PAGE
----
You would think that Africa does not have a problem of good land, but it does. It is a problem now compounded by climate change as well as other factors such as more people, erosion, poaching and soil degradation.

In various parts of Africa people are on the move, desperate to find usable land as good farmland is diminishing. The problem is that the population is rising and the quality of land is going down. This in turn means competition for that good land and usually those with the guns get that land.

As most people in Africa live off the land, having too many people for that land that is getting rarer and rarer is a recipe for turmoil and war. The sizes of farms now are going down as the typical family is now larger. The slices of farmland are now smaller and it is harder to live off them. If one adds to the mix climate change and the fact that drought and desertification are on the rise one can see that the future is grim. Violence is in the cards. More and more countries in Africa will suffer from famines. This year three countries will suffer from this while in the past only one would suffer in a bad year.

In many areas the soil has dried up and is exhausted. Even with rain the quality of the soil is impacted. This means that many countries will have to rely on imports from abroad. If one adds the protection of wildlife to the mix it is clear that climate change is a problem not in the future but right now for most African countries. And private companies and investors are not helping as they are buying good farmland now knowing that it is diminishing rapidly and the price of that commodity will simply rise in the future, thereby increasing the difficulties for the average African farmer who has little money.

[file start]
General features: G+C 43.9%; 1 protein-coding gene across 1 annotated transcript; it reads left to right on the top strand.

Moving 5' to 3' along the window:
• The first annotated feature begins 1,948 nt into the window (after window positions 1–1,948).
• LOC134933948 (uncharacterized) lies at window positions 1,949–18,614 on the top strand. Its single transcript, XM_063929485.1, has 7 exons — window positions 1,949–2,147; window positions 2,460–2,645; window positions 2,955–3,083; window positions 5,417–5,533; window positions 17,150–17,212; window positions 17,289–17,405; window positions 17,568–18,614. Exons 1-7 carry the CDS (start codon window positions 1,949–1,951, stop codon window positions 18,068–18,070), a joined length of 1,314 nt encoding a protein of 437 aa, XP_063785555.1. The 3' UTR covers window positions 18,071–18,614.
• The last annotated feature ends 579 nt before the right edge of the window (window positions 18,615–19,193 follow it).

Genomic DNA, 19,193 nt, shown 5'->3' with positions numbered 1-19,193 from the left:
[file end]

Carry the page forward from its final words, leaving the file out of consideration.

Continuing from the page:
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Beavers on the move!

Just another confirmation that climate change is real and is happening literally in front of our eyes. Canadian beavers are moving north, colonizing areas that had not seen a beaver in generations.

Because of a warming climate beavers are making their way to the Arctic coastline. This migration has caused problems for the native ecosystem but as well to the people of the north. Fish-bearing creeks are being plugged by the beavers and some lakes have dried up.

As the Arctic becomes more green the beavers are finding it more to their liking, but at the same time this warming is threatening species such as caribou, reindeer and pikas.

Fishermen in the Mackenzie Delta are worried that beavers may become so plentiful as to affect their livelihood. Favourite fishing creeks are being dammed up.

Other people in the area are less worried. Some of the older generation remember when beavers were far numerous in the Mackenzie Delta. Beaver populations seem to fluctuate in the area.